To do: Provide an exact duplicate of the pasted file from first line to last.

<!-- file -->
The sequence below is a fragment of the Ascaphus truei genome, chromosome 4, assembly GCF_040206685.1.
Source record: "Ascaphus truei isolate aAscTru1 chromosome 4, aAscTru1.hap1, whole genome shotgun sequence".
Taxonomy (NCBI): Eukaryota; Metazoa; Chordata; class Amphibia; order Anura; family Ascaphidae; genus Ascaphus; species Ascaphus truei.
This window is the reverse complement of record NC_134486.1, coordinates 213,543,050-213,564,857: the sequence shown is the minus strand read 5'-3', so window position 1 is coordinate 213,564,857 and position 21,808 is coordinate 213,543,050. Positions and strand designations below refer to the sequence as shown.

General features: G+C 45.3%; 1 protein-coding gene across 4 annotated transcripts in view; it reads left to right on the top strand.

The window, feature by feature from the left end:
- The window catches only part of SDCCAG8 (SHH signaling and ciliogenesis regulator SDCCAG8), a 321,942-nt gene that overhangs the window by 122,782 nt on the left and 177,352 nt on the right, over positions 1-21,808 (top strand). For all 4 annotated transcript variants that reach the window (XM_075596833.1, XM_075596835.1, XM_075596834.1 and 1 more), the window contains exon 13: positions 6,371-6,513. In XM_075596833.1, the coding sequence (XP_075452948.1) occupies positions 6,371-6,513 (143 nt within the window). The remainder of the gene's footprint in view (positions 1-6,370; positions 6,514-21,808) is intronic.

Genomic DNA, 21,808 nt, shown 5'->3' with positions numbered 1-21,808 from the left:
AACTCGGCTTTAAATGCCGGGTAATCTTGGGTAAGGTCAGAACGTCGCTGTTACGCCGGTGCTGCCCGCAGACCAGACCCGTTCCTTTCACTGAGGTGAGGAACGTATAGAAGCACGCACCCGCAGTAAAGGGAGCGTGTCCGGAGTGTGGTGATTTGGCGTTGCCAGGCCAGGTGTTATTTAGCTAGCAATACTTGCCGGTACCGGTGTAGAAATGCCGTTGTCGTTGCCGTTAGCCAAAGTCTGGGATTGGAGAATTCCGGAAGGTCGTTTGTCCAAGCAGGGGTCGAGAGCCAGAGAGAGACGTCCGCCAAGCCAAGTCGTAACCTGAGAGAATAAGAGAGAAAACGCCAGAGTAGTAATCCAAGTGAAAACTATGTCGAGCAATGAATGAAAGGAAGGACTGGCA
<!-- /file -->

The sequence below is a fragment of the Ascaphus truei genome, chromosome 4, assembly GCF_040206685.1.
Source record: "Ascaphus truei isolate aAscTru1 chromosome 4, aAscTru1.hap1, whole genome shotgun sequence".
Taxonomy (NCBI): Eukaryota; Metazoa; Chordata; class Amphibia; order Anura; family Ascaphidae; genus Ascaphus; species Ascaphus truei.
This window is the reverse complement of record NC_134486.1, coordinates 213,543,050-213,564,857: the sequence shown is the minus strand read 5'-3', so window position 1 is coordinate 213,564,857 and position 21,808 is coordinate 213,543,050. Positions and strand designations below refer to the sequence as shown.

General features: G+C 45.3%; 1 protein-coding gene across 4 annotated transcripts in view; it reads left to right on the top strand.

The window, feature by feature from the left end:
- The window catches only part of SDCCAG8 (SHH signaling and ciliogenesis regulator SDCCAG8), a 321,942-nt gene that overhangs the window by 122,782 nt on the left and 177,352 nt on the right, over positions 1-21,808 (top strand). For all 4 annotated transcript variants that reach the window (XM_075596833.1, XM_075596835.1, XM_075596834.1 and 1 more), the window contains exon 13: positions 6,371-6,513. In XM_075596833.1, the coding sequence (XP_075452948.1) occupies positions 6,371-6,513 (143 nt within the window). The remainder of the gene's footprint in view (positions 1-6,370; positions 6,514-21,808) is intronic.

Genomic DNA, 21,808 nt, shown 5'->3' with positions numbered 1-21,808 from the left:
AACTCGGCTTTAAATGCCGGGTAATCTTGGGTAAGGTCAGAACGTCGCTGTTACGCCGGTGCTGCCCGCAGACCAGACCCGTTCCTTTCACTGAGGTGAGGAACGTATAGAAGCACGCACCCGCAGTAAAGGGAGCGTGTCCGGAGTGTGGTGATTTGGCGTTGCCAGGCCAGGTGTTATTTAGCTAGCAATACTTGCCGGTACCGGTGTAGAAATGCCGTTGTCGTTGCCGTTAGCCAAAGTCTGGGATTGGAGAATTCCGGAAGGTCGTTTGTCCAAGCAGGGGTCGAGAGCCAGAGAGAGACGTCCGCCAAGCCAAGTCGTAACCTGAGAGAATAAGAGAGAAAACGCCAGAGTAGTAATCCAAGTGAAAACTATGTCGAGCAATGAATGAAAGGAAGGACTGGCA